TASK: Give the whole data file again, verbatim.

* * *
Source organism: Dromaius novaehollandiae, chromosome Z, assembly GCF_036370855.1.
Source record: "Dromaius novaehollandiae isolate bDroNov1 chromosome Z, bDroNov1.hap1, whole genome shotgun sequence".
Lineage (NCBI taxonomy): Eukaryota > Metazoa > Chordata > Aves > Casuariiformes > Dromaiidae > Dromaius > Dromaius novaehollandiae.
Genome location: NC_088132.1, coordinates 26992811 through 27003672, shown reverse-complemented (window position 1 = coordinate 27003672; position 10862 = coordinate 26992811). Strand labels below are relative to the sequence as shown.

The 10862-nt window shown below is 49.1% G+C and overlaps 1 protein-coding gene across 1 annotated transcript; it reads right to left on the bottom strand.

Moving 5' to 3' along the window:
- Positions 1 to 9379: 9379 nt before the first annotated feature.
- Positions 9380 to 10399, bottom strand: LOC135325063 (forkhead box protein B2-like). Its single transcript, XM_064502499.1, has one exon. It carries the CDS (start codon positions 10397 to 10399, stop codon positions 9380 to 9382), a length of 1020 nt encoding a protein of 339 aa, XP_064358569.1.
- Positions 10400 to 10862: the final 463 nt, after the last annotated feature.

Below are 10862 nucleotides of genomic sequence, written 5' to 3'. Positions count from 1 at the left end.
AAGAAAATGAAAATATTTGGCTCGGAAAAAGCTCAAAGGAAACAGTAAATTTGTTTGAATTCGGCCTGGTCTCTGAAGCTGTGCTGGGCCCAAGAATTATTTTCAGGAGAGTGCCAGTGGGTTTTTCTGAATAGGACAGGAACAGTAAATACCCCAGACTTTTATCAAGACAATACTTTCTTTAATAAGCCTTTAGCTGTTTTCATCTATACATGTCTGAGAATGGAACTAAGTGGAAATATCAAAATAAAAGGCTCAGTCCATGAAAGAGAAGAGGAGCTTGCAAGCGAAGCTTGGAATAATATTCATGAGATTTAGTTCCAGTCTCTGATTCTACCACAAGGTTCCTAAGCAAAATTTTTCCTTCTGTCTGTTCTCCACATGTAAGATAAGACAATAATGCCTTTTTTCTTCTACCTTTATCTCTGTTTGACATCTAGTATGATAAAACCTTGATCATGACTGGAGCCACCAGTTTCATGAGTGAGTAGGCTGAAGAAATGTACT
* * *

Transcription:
Source organism: Dromaius novaehollandiae, chromosome Z, assembly GCF_036370855.1.
Source record: "Dromaius novaehollandiae isolate bDroNov1 chromosome Z, bDroNov1.hap1, whole genome shotgun sequence".
Lineage (NCBI taxonomy): Eukaryota > Metazoa > Chordata > Aves > Casuariiformes > Dromaiidae > Dromaius > Dromaius novaehollandiae.
Genome location: NC_088132.1, coordinates 26992811 through 27003672, shown reverse-complemented (window position 1 = coordinate 27003672; position 10862 = coordinate 26992811). Strand labels below are relative to the sequence as shown.

The 10862-nt window shown below is 49.1% G+C and overlaps 1 protein-coding gene across 1 annotated transcript; it reads right to left on the bottom strand.

Moving 5' to 3' along the window:
- Positions 1 to 9379: 9379 nt before the first annotated feature.
- Positions 9380 to 10399, bottom strand: LOC135325063 (forkhead box protein B2-like). Its single transcript, XM_064502499.1, has one exon. It carries the CDS (start codon positions 10397 to 10399, stop codon positions 9380 to 9382), a length of 1020 nt encoding a protein of 339 aa, XP_064358569.1.
- Positions 10400 to 10862: the final 463 nt, after the last annotated feature.

Below are 10862 nucleotides of genomic sequence, written 5' to 3'. Positions count from 1 at the left end.
AAGAAAATGAAAATATTTGGCTCGGAAAAAGCTCAAAGGAAACAGTAAATTTGTTTGAATTCGGCCTGGTCTCTGAAGCTGTGCTGGGCCCAAGAATTATTTTCAGGAGAGTGCCAGTGGGTTTTTCTGAATAGGACAGGAACAGTAAATACCCCAGACTTTTATCAAGACAATACTTTCTTTAATAAGCCTTTAGCTGTTTTCATCTATACATGTCTGAGAATGGAACTAAGTGGAAATATCAAAATAAAAGGCTCAGTCCATGAAAGAGAAGAGGAGCTTGCAAGCGAAGCTTGGAATAATATTCATGAGATTTAGTTCCAGTCTCTGATTCTACCACAAGGTTCCTAAGCAAAATTTTTCCTTCTGTCTGTTCTCCACATGTAAGATAAGACAATAATGCCTTTTTTCTTCTACCTTTATCTCTGTTTGACATCTAGTATGATAAAACCTTGATCATGACTGGAGCCACCAGTTTCATGAGTGAGTAGGCTGAAGAAATGTACT